Furthermore, as cited by the National Institute on Drug Abuse (NIDA), there is a proven link between chronic marijuana use and increased rates of anxiety, depression and schizophrenia.
The hard reality is that marijuana slows down and alter one’s thought processes, causes loss of concentration, impairs coordination, and weakens verbal and communication skills. The young and developing brain is especially at risk of suffering long-lasting structural and functional impairment.
Lest adults and seniors feel complacent about their “weed” indulgence: Marijuana can increase one’s heart rate, alter one’s blood pressure and increase angina; reduce the size and birth weight of a fetus in the pregnant smoker, and increase the risk of non lymphoblastic leukemia in children whose mothers indulged before or during gestation.
Symptoms that may be indicative of marijuana use: breathing difficulties, nausea, headaches, decreased coordination, increased appetite, bloodshot eyes, sleepiness, memory loss, anxiety, paranoia, tremors, confusion, hallucinations, increased heart rate, and dry mouth.
So what measures can we exert on the young and foolish (and the not-so-young but foolish) who would waste their G-d given potential and trade quality of life for some fleeting and meaningless artificial highs?
There are yeshivas today that drug-test their students and execute a no-nonsense approach toward positive testers. Perhaps it’s time for other learning institutions to follow suit.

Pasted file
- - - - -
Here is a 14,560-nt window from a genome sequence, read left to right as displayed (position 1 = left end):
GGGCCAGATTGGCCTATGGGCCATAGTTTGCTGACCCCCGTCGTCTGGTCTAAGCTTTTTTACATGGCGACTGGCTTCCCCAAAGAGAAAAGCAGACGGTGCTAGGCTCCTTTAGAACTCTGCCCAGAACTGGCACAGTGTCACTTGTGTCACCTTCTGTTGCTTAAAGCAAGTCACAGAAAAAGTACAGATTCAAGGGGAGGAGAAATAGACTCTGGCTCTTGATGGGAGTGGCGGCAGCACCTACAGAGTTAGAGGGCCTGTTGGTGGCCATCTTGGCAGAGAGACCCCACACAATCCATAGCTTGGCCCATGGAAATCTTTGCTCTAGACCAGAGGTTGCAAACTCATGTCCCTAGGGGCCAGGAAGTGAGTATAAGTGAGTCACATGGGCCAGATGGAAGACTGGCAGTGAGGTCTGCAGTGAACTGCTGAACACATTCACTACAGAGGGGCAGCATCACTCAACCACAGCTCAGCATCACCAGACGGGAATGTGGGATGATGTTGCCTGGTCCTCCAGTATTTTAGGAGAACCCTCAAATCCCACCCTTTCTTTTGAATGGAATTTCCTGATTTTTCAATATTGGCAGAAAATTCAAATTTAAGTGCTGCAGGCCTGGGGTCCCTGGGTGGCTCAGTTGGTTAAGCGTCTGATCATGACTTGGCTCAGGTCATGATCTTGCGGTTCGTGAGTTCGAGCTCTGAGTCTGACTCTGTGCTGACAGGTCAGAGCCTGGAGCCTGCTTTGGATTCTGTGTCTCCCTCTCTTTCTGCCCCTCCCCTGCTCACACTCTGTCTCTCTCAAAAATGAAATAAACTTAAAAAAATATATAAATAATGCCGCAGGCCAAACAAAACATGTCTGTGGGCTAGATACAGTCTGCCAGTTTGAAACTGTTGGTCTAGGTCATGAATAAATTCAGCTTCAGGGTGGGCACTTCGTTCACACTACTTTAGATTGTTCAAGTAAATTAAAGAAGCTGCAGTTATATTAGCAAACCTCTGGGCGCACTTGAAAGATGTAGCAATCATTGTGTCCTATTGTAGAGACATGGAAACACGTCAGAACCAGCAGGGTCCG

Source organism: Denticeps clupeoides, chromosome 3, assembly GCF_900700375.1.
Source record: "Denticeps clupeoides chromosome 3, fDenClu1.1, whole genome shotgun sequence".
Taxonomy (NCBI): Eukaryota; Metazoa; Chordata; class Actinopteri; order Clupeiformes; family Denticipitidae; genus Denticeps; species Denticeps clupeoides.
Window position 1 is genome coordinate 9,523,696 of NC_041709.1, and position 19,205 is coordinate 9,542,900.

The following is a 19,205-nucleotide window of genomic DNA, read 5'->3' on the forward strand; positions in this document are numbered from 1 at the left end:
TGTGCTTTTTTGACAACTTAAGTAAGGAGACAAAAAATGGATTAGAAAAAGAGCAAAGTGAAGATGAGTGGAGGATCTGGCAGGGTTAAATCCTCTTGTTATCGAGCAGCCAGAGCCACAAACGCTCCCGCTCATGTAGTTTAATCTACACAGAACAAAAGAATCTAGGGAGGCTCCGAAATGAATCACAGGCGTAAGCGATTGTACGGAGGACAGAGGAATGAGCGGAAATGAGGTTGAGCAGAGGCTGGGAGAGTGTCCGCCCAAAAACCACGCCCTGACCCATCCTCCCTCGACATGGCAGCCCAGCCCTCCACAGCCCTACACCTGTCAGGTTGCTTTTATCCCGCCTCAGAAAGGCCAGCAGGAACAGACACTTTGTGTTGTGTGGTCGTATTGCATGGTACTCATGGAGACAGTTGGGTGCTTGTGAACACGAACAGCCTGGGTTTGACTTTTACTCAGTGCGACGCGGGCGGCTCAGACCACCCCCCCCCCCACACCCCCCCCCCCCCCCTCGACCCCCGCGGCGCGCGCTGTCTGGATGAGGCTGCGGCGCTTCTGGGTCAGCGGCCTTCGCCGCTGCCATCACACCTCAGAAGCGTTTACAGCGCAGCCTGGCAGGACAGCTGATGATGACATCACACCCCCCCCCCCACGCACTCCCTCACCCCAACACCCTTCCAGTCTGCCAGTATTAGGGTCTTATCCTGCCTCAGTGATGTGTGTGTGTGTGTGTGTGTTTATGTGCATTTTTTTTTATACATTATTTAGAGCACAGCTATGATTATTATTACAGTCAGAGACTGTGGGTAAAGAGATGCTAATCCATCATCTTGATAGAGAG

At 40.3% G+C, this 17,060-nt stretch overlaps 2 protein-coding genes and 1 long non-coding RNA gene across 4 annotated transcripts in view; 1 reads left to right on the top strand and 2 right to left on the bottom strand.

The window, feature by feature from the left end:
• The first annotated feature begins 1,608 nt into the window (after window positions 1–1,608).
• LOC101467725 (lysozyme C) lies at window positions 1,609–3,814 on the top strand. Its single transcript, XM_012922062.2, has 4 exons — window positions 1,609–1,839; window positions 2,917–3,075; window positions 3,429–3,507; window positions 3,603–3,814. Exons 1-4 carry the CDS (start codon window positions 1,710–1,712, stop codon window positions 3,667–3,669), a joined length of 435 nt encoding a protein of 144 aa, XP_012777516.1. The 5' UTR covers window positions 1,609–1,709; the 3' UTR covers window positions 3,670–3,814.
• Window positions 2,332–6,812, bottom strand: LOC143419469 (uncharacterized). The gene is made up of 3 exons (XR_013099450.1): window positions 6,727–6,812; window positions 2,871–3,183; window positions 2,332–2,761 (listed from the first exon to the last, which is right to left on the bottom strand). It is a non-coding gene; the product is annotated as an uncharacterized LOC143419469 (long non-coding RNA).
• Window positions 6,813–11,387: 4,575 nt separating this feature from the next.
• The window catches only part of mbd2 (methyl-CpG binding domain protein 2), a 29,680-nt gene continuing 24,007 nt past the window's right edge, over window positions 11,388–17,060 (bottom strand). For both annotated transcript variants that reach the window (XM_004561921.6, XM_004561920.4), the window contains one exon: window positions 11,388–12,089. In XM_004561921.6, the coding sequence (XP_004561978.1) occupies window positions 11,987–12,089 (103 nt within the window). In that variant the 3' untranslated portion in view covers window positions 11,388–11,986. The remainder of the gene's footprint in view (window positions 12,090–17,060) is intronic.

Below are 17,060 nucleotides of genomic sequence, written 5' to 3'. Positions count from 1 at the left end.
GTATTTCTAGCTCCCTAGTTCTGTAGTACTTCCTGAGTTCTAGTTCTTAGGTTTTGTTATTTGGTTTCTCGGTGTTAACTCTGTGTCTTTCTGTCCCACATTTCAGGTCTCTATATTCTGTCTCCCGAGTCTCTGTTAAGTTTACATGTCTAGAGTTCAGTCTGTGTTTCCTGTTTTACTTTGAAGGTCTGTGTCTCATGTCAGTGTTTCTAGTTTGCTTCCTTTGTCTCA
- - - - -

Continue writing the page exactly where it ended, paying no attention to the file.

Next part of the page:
The heads of some orthodox Jewish communities have lately taken matters in hand, determined to thwart the growing menace in their midst. They have formed committees that make it their business to track down the weed peddlers — who are then summarily warned to stay away or find themselves facing the serious consequences of conducting illegal activity.
As has been repeatedly emphasized in this space, the best defense against external influences getting the better of our youth is for parents to cultivate open communication with their children, and teach by example. (One can hardly blame the child of a parent who smokes for lighting up.)
We must also see to providing our children with enough mind stimulation and physical recreation, via wholesome and positive activities and pastimes, so that they are less motivated to wander off in search of a fix to allay their boredom and frustration.
No, there are no guarantees in life, but confronting the problem rather than pretending it doesn’t exist gives us at least the chance to keep it in check.
Thank you for being concerned and speaking out.
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